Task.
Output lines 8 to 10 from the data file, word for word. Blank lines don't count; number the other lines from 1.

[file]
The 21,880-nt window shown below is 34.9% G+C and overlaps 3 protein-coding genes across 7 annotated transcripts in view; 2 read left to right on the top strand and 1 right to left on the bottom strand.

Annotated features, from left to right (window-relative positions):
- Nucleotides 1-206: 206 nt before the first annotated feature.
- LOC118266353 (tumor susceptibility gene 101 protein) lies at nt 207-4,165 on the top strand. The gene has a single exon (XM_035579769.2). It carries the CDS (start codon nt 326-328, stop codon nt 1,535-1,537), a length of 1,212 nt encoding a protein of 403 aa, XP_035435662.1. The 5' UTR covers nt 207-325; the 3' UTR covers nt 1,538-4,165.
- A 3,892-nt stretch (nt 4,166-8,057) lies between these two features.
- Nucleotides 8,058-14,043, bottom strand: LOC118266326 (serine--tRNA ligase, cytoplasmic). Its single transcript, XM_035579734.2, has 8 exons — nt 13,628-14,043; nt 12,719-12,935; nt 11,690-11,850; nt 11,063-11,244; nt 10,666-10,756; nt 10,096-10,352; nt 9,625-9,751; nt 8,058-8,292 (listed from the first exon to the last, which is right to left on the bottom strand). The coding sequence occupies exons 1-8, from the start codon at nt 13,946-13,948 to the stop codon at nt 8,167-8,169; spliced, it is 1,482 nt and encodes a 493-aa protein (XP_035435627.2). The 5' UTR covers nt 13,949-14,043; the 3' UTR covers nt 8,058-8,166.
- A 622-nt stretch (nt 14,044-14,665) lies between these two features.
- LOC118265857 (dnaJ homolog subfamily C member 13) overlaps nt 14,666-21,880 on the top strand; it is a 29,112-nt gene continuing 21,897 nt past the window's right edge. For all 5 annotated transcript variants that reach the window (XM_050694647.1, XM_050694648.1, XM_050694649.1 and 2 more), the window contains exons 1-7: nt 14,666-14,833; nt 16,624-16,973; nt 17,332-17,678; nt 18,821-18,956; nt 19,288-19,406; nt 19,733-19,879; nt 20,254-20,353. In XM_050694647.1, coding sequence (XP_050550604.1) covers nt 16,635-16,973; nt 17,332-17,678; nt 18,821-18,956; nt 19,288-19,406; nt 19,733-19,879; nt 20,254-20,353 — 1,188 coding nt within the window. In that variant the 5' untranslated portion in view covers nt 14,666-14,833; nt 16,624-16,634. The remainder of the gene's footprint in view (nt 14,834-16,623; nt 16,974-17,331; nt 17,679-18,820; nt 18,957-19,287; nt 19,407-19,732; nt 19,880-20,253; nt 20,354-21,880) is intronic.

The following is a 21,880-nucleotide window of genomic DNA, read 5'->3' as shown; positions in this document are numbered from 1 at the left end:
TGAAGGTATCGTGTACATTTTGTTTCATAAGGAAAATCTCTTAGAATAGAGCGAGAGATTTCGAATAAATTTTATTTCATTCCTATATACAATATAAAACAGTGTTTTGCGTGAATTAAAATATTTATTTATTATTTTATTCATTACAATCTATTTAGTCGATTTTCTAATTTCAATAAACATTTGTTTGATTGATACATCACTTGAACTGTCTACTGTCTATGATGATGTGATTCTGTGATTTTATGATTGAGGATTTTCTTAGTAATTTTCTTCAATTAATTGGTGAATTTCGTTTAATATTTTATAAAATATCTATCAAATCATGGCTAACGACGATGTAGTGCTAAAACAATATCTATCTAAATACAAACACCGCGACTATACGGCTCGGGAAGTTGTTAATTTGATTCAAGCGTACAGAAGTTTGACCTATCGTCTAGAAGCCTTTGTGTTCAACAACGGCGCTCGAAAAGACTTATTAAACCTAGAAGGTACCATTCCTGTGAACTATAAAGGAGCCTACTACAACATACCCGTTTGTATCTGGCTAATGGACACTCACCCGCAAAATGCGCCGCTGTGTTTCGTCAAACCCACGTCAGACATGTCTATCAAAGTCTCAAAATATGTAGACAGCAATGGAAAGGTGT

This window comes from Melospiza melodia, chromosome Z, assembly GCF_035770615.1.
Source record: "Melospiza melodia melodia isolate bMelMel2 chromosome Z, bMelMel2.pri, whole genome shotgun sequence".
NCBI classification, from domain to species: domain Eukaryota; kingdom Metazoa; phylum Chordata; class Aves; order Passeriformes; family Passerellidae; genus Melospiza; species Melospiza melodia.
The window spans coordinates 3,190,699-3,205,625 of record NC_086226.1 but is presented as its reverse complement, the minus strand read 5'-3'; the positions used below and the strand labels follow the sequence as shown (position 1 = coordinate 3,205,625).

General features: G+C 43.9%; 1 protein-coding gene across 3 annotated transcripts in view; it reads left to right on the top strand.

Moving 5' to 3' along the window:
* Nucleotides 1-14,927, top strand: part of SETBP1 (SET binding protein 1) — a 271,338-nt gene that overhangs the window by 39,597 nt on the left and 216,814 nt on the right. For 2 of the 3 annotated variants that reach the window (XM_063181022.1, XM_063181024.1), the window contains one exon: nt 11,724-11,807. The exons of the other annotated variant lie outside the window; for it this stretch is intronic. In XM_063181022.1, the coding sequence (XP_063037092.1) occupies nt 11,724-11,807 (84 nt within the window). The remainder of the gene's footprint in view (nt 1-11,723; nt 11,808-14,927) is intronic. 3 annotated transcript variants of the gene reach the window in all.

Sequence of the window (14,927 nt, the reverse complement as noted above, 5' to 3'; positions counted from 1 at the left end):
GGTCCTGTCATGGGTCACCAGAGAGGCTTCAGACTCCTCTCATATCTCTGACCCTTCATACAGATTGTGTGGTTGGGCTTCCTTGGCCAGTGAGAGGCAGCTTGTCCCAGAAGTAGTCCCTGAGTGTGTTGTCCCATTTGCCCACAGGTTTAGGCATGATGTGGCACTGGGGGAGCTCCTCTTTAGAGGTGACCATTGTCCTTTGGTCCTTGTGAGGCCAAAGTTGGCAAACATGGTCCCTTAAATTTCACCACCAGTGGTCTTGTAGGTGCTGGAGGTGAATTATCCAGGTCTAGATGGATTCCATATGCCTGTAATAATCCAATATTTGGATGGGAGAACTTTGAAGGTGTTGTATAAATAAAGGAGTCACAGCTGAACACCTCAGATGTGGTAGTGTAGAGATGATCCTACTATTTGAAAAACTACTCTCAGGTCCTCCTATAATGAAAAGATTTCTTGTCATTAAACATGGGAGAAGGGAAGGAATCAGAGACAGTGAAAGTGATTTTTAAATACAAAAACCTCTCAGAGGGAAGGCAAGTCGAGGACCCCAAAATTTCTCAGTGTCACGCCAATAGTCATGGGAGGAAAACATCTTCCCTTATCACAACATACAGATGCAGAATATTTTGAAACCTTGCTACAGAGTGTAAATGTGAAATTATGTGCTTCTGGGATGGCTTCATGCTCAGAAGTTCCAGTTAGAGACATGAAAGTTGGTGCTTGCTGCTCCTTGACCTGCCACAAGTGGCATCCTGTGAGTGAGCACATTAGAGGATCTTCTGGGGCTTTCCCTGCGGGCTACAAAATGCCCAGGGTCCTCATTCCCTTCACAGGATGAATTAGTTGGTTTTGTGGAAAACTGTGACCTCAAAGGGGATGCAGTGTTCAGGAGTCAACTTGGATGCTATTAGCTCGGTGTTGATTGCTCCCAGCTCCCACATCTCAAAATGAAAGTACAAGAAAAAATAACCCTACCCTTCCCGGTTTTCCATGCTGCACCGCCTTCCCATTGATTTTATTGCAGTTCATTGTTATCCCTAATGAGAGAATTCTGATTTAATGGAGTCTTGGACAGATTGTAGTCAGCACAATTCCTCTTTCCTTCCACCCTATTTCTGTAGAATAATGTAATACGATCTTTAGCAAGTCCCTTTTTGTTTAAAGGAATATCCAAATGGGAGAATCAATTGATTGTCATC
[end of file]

- LOC118265857 (dnaJ homolog subfamily C member 13) overlaps nt 14,666-21,880 on the top strand; it is a 29,112-nt gene continuing 21,897 nt past the window's right edge. For all 5 annotated transcript variants that reach the window (XM_050694647.1, XM_050694648.1, XM_050694649.1 and 2 more), the window contains exons 1-7: nt 14,666-14,833; nt 16,624-16,973; nt 17,332-17,678; nt 18,821-18,956; nt 19,288-19,406; nt 19,733-19,879; nt 20,254-20,353. In XM_050694647.1, coding sequence (XP_050550604.1) covers nt 16,635-16,973; nt 17,332-17,678; nt 18,821-18,956; nt 19,288-19,406; nt 19,733-19,879; nt 20,254-20,353 — 1,188 coding nt within the window. In that variant the 5' untranslated portion in view covers nt 14,666-14,833; nt 16,624-16,634. The remainder of the gene's footprint in view (nt 14,834-16,623; nt 16,974-17,331; nt 17,679-18,820; nt 18,957-19,287; nt 19,407-19,732; nt 19,880-20,253; nt 20,354-21,880) is intronic.

The following is a 21,880-nucleotide window of genomic DNA, read 5'->3' as shown; positions in this document are numbered from 1 at the left end:
TGAAGGTATCGTGTACATTTTGTTTCATAAGGAAAATCTCTTAGAATAGAGCGAGAGATTTCGAATAAATTTTATTTCATTCCTATATACAATATAAAACAGTGTTTTGCGTGAATTAAAATATTTATTTATTATTTTATTCATTACAATCTATTTAGTCGATTTTCTAATTTCAATAAACATTTGTTTGATTGATACATCACTTGAACTGTCTACTGTCTATGATGATGTGATTCTGTGATTTTATGATTGAGGATTTTCTTAGTAATTTTCTTCAATTAATTGGTGAATTTCGTTTAATATTTTATAAAATATCTATCAAATCATGGCTAACGACGATGTAGTGCTAAAACAATATCTATCTAAATACAAACACCGCGACTATACGGCTCGGGAAGTTGTTAATTTGATTCAAGCGTACAGAAGTTTGACCTATCGTCTAGAAGCCTTTGTGTTCAACAACGGCGCTCGAAAAGACTTATTAAACCTAGAAGGTACCATTCCTGTGAACTATAAAGGAGCCTACTACAACATACCCGTTTGTATCTGGCTAATGGACACTCACCCGCAAAATGCGCCGCTGTGTTTCGTCAAACCCACGTCAGACATGTCTATCAAAGTCTCAAAATATGTAGACAGCAATGGAAAGGTGT